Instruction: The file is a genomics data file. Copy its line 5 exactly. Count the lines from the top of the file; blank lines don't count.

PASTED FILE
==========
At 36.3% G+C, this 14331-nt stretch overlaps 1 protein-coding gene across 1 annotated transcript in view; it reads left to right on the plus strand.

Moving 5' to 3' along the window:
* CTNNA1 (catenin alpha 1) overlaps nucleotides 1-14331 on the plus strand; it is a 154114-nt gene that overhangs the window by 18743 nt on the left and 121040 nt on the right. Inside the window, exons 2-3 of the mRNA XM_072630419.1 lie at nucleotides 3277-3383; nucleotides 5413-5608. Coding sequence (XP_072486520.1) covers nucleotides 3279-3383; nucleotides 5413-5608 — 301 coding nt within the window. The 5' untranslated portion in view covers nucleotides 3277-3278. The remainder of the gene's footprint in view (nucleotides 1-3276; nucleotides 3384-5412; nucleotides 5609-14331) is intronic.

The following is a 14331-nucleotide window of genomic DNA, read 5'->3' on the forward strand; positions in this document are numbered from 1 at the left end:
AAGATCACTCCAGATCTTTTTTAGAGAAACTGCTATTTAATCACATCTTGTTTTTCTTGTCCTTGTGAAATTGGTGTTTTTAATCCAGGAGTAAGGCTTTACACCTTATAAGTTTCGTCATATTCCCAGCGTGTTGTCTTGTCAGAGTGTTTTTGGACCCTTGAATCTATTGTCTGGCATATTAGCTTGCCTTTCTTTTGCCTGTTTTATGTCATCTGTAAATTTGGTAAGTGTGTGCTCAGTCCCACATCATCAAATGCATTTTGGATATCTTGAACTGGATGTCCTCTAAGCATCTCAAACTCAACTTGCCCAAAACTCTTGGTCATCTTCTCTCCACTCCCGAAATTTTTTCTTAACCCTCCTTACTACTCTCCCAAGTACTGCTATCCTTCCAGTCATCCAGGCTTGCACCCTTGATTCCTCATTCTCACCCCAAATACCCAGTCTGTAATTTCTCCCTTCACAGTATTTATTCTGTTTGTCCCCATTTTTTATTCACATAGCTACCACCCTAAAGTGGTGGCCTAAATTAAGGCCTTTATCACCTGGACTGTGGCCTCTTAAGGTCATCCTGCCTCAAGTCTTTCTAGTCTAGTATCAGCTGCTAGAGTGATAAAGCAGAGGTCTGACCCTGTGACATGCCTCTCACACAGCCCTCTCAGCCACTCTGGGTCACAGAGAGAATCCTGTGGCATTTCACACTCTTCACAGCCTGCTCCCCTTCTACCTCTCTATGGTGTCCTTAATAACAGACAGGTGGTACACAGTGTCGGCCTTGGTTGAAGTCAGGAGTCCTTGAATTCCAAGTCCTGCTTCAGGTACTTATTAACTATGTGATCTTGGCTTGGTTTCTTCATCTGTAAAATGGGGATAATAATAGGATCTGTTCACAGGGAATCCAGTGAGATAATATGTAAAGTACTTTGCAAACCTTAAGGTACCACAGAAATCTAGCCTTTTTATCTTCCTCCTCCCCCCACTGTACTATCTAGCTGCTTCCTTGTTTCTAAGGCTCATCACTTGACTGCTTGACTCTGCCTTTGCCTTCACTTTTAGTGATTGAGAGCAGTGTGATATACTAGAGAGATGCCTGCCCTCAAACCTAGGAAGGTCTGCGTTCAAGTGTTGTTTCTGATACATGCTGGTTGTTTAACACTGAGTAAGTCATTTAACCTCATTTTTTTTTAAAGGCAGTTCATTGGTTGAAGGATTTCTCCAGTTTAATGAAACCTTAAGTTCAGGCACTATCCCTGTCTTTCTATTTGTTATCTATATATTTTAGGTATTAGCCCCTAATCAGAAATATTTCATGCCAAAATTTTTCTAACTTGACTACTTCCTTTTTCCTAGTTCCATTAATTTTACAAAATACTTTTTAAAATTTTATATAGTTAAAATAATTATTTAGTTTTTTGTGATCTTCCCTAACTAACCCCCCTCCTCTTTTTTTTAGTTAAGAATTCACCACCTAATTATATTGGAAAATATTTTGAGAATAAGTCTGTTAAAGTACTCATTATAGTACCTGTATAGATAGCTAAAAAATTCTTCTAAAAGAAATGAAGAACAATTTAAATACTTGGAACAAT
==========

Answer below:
AAGATCACTCCAGATCTTTTTTAGAGAAACTGCTATTTAATCACATCTTGTTTTTCTTGTCCTTGTGAAATTGGTGTTTTTAATCCAGGAGTAAGGCTTTACACCTTATAAGTTTCGTCATATTCCCAGCGTGTTGTCTTGTCAGAGTGTTTTTGGACCCTTGAATCTATTGTCTGGCATATTAGCTTGCCTTTCTTTTGCCTGTTTTATGTCATCTGTAAATTTGGTAAGTGTGTGCTCAGTCCCACATCATCAAATGCATTTTGGATATCTTGAACTGGATGTCCTCTAAGCATCTCAAACTCAACTTGCCCAAAACTCTTGGTCATCTTCTCTCCACTCCCGAAATTTTTTCTTAACCCTCCTTACTACTCTCCCAAGTACTGCTATCCTTCCAGTCATCCAGGCTTGCACCCTTGATTCCTCATTCTCACCCCAAATACCCAGTCTGTAATTTCTCCCTTCACAGTATTTATTCTGTTTGTCCCCATTTTTTATTCACATAGCTACCACCCTAAAGTGGTGGCCTAAATTAAGGCCTTTATCACCTGGACTGTGGCCTCTTAAGGTCATCCTGCCTCAAGTCTTTCTAGTCTAGTATCAGCTGCTAGAGTGATAAAGCAGAGGTCTGACCCTGTGACATGCCTCTCACACAGCCCTCTCAGCCACTCTGGGTCACAGAGAGAATCCTGTGGCATTTCACACTCTTCACAGCCTGCTCCCCTTCTACCTCTCTATGGTGTCCTTAATAACAGACAGGTGGTACACAGTGTCGGCCTTGGTTGAAGTCAGGAGTCCTTGAATTCCAAGTCCTGCTTCAGGTACTTATTAACTATGTGATCTTGGCTTGGTTTCTTCATCTGTAAAATGGGGATAATAATAGGATCTGTTCACAGGGAATCCAGTGAGATAATATGTAAAGTACTTTGCAAACCTTAAGGTACCACAGAAATCTAGCCTTTTTATCTTCCTCCTCCCCCCACTGTACTATCTAGCTGCTTCCTTGTTTCTAAGGCTCATCACTTGACTGCTTGACTCTGCCTTTGCCTTCACTTTTAGTGATTGAGAGCAGTGTGATATACTAGAGAGATGCCTGCCCTCAAACCTAGGAAGGTCTGCGTTCAAGTGTTGTTTCTGATACATGCTGGTTGTTTAACACTGAGTAAGTCATTTAACCTCATTTTTTTTTAAAGGCAGTTCATTGGTTGAAGGATTTCTCCAGTTTAATGAAACCTTAAGTTCAGGCACTATCCCTGTCTTTCTATTTGTTATCTATATATTTTAGGTATTAGCCCCTAATCAGAAATATTTCATGCCAAAATTTTTCTAACTTGACTACTTCCTTTTTCCTAGTTCCATTAATTTTACAAAATACTTTTTAAAATTTTATATAGTTAAAATAATTATTTAGTTTTTTGTGATCTTCCCTAACTAACCCCCCTCCTCTTTTTTTTAGTTAAGAATTCACCACCTAATTATATTGGAAAATATTTTGAGAATAAGTCTGTTAAAGTACTCATTATAGTACCTGTATAGATAGCTAAAAAATTCTTCTAAAAGAAATGAAGAACAATTTAAATACTTGGAACAAT